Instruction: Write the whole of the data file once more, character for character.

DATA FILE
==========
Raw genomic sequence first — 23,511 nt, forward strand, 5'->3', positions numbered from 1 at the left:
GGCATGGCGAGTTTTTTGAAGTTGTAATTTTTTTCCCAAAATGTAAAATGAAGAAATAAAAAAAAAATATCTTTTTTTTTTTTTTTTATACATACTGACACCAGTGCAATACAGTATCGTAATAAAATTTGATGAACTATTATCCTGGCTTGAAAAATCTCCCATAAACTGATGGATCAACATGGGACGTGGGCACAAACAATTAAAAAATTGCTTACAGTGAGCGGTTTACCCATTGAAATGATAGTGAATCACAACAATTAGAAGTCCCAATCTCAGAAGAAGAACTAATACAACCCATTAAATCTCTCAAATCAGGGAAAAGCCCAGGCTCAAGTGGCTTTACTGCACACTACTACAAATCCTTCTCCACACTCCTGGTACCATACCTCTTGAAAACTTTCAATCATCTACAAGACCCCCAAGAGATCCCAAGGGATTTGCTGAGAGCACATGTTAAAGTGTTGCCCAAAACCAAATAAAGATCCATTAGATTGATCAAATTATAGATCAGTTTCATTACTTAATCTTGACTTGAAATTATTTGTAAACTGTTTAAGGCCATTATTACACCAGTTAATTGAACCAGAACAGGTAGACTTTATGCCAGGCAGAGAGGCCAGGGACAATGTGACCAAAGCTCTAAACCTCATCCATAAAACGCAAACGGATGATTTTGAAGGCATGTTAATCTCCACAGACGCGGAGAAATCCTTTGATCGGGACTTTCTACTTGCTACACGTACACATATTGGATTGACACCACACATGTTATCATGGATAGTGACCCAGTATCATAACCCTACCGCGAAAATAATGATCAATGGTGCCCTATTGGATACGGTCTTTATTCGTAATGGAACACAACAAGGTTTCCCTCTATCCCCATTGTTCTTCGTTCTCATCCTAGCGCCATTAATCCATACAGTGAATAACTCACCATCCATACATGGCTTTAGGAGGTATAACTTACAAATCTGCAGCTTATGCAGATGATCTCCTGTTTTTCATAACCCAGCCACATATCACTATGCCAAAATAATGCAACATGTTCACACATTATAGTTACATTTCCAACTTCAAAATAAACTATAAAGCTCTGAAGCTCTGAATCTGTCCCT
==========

Raw genomic sequence first — 23,511 nt, forward strand, 5'->3', positions numbered from 1 at the left:
GGCATGGCGAGTTTTTTGAAGTTGTAATTTTTTTCCCAAAATGTAAAATGAAGAAATAAAAAAAAAATATCTTTTTTTTTTTTTTTTATACATACTGACACCAGTGCAATACAGTATCGTAATAAAATTTGATGAACTATTATCCTGGCTTGAAAAATCTCCCATAAACTGATGGATCAACATGGGACGTGGGCACAAACAATTAAAAAATTGCTTACAGTGAGCGGTTTACCCATTGAAATGATAGTGAATCACAACAATTAGAAGTCCCAATCTCAGAAGAAGAACTAATACAACCCATTAAATCTCTCAAATCAGGGAAAAGCCCAGGCTCAAGTGGCTTTACTGCACACTACTACAAATCCTTCTCCACACTCCTGGTACCATACCTCTTGAAAACTTTCAATCATCTACAAGACCCCCAAGAGATCCCAAGGGATTTGCTGAGAGCACATGTTAAAGTGTTGCCCAAAACCAAATAAAGATCCATTAGATTGATCAAATTATAGATCAGTTTCATTACTTAATCTTGACTTGAAATTATTTGTAAACTGTTTAAGGCCATTATTACACCAGTTAATTGAACCAGAACAGGTAGACTTTATGCCAGGCAGAGAGGCCAGGGACAATGTGACCAAAGCTCTAAACCTCATCCATAAAACGCAAACGGATGATTTTGAAGGCATGTTAATCTCCACAGACGCGGAGAAATCCTTTGATCGGGACTTTCTACTTGCTACACGTACACATATTGGATTGACACCACACATGTTATCATGGATAGTGACCCAGTATCATAACCCTACCGCGAAAATAATGATCAATGGTGCCCTATTGGATACGGTCTTTATTCGTAATGGAACACAACAAGGTTTCCCTCTATCCCCATTGTTCTTCGTTCTCATCCTAGCGCCATTAATCCATACAGTGAATAACTCACCATCCATACATGGCTTTAGGAGGTATAACTTACAAATCTGCAGCTTATGCAGATGATCTCCTGTTTTTCATAACCCAGCCACATATCACTATGCCAAAATAATGCAACATGTTCACACATTATAGTTACATTTCCAACTTCAAAATAAACTATAAAGCTCTGAAGCTCTGAATCTGTCCCT